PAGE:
The orange and blue smoke clouds your vision. The drums throb. The chanting is relentless. The beginning is visible, but when you turn around to see the rear, it’s not there — only an endless sea of people. A drone hovers overhead. Soon the march begins again.
This scene isn’t from a horror movie. Quite the opposite, actually. This was on Short Vine in Clifton, just blocks from Nippert Stadium on Aug. 15, before FC Cincinnati’s U.S. Open Cup semifinal match against Major League Soccer’s New York Red Bulls. And it was fantastic.
It also wasn’t an isolated incident.
From FCC’s beginning, Cincinnati supporters have flocked to Nippert in droves. The club set the USL single-game attendance record in just its second home match, a mark it has broken several times over.
Among the attendance resume highlights:
• Largest crowd to ever watch a soccer match in Ohio (no longer stands)
• USL single-game record
• USL playoff single-game record
• USL season record
But there’s more to FCC than just attendance numbers, which represents the reach the club has across the city and indeed the Tristate. Just as important is the metaphoric heartbeat of the club — the supporters groups. These are the people you see waving the flags, pounding the drums, chanting with their scarves in the air as they march up University and down Vine and Corry before reaching Nippert, where they make their grand entrance, full of vigor.
Together, in volume and intensity, FCC’s fan base is proven, an irrefutable argument that should win the club entry into MLS.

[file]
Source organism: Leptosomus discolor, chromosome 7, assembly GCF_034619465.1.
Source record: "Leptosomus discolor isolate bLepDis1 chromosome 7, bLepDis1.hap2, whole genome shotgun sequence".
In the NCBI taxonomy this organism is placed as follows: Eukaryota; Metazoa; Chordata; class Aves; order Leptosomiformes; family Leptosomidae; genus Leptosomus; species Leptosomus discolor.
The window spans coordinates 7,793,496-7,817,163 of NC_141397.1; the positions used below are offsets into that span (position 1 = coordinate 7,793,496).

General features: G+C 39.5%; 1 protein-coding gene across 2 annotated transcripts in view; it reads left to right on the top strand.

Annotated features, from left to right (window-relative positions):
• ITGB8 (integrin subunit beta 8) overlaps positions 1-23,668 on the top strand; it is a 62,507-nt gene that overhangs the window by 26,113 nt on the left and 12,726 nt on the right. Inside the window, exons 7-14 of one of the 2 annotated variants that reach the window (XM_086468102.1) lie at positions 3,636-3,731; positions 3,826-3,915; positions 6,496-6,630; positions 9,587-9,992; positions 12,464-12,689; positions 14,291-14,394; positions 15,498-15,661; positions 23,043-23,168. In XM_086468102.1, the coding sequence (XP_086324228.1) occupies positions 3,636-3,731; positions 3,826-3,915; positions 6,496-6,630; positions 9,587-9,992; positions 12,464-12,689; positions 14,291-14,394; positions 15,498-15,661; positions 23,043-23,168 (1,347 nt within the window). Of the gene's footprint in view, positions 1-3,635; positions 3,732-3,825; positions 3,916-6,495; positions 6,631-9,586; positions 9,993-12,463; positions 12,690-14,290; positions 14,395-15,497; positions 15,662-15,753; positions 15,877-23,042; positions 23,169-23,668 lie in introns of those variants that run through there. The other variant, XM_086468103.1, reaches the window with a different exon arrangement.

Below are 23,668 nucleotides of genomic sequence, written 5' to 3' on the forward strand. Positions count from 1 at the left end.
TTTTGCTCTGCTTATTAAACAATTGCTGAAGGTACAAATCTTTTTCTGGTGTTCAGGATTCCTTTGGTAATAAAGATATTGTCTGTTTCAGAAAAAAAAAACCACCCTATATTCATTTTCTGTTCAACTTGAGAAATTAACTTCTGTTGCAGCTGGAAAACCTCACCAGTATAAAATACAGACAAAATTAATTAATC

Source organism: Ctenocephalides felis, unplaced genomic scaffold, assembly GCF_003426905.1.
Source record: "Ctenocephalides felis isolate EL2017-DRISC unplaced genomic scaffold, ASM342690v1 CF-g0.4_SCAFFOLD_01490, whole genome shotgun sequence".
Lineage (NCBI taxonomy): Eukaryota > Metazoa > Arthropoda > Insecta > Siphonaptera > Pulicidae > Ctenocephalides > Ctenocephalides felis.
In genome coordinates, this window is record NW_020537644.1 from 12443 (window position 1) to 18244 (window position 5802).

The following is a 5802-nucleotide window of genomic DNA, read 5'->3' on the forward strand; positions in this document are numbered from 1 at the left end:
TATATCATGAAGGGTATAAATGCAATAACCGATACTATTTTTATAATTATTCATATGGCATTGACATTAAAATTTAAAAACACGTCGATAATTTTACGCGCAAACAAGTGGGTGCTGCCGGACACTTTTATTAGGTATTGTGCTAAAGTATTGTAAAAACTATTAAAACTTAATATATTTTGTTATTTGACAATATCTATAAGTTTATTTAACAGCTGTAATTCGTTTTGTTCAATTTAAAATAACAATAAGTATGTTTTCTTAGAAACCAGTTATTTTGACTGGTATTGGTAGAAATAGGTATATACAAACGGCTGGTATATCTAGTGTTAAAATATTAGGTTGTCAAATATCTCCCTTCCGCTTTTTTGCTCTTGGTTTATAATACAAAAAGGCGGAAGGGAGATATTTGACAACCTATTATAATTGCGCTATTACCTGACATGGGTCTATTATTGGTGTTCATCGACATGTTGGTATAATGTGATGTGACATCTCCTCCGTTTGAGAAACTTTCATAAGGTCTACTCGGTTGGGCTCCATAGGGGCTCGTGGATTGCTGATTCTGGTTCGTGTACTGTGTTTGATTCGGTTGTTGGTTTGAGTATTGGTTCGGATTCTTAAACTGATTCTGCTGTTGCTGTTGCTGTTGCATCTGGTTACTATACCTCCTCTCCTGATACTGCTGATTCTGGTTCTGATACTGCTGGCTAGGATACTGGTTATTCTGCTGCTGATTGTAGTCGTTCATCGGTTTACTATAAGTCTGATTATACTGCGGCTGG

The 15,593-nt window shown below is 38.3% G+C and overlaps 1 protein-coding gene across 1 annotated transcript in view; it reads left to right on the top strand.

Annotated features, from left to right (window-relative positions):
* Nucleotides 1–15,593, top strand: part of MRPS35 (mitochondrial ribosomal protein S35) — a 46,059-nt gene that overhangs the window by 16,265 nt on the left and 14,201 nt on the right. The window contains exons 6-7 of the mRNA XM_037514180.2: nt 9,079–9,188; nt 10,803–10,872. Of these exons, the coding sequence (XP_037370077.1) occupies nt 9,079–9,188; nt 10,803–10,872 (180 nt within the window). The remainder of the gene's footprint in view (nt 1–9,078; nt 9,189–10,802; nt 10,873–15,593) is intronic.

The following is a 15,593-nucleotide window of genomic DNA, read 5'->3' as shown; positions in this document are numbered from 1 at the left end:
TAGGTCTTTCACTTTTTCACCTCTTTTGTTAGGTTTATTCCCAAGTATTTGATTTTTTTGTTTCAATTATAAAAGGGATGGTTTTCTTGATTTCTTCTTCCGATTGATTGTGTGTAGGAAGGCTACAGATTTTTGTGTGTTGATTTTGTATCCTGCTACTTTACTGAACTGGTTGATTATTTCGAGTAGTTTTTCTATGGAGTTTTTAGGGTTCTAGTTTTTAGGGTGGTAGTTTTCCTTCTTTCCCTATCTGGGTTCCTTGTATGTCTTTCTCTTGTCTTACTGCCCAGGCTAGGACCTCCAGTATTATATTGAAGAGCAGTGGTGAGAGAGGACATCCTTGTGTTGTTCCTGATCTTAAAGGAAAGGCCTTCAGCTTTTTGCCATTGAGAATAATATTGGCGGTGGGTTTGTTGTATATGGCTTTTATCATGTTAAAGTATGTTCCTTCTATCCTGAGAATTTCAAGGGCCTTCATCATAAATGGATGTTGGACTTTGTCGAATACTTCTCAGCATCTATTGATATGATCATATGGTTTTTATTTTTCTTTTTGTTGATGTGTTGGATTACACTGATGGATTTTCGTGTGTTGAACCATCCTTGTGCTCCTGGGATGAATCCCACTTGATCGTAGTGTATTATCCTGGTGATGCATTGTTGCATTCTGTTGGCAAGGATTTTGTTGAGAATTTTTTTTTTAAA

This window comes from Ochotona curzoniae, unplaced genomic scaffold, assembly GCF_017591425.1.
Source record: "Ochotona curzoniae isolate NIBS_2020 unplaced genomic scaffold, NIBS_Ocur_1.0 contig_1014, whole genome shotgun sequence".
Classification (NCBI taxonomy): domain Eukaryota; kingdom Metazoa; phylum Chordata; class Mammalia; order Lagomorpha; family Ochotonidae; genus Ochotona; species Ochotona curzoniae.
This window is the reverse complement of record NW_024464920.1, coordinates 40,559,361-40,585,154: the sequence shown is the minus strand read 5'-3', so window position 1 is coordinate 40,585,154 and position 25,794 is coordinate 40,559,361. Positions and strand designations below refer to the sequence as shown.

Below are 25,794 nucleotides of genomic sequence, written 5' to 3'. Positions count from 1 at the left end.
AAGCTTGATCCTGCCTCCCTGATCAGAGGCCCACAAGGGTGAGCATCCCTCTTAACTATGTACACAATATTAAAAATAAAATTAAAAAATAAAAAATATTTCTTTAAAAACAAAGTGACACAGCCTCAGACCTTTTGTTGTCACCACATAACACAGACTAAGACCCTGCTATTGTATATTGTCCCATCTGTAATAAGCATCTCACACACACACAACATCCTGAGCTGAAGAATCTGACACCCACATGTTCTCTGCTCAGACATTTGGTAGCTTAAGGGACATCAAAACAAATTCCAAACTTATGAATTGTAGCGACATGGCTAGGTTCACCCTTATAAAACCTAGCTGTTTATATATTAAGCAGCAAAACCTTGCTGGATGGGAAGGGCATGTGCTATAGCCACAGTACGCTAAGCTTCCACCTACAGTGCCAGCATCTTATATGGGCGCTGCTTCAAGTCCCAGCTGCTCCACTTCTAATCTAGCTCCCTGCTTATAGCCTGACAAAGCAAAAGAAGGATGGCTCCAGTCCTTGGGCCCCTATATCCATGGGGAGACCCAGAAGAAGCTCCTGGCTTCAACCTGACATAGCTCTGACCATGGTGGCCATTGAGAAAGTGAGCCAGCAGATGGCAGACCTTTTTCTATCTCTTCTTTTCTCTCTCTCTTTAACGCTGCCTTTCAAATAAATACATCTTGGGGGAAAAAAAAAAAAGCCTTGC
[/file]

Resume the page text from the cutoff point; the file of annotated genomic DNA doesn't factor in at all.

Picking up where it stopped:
FCC fans already have displayed MLS-level support. After the Red Bulls rallied in extra time to end the USOC run, the visitors applauded The Bailey, acknowledging its full-throated support of the home side. Cincinnati’s fan base isn’t just the best of the four expansion finalists — something even Sacramento’s Indomitable City Soccer concedes, saying the Republic have “the second biggest current fan base” of the four — it’s matched by few in the U.S. During the USOC run, the United States Soccer Federation deemed Cincinnati as the capital of American soccer.
As a brand new team, Nashville is still planting its roots. Detroit City has the Northern Guard (not affiliated with Detroit bid), and Sacramento has the Tower Bridge Battalion. FCC’s web site lists six official supporters groups among several others — Die Innenstadt, the Pride, the Legion, Queen City Firm, Bailey Bastards, the Den and the Queen City Mafia. These supporters groups are vital to the club. The most ardent members design tifos — the huge banners you see before a match — come up with chants and do anything else necessary to make sure the club feels their presence.
Baseball is a more intimate sport, passed down through generations. You tailgate in football, yes. But it’s closer to the literal phrase — you drop your tailgate or open your trunk. You probably mingle with other tailgaters parked nearby. But you’re walking to the stadium in your small groups. Soccer is different — it’s driven by fan participation. There’s a reason that before he left, Mitch Hildebrandt celebrated home victories by leading The Bailey in his traditional clap on the penalty spot.
This isn’t a phase that will fizzle out — Cincinnati has consistently proven it has one of the best fan bases in the country. And that should earn FCC a spot in MLS.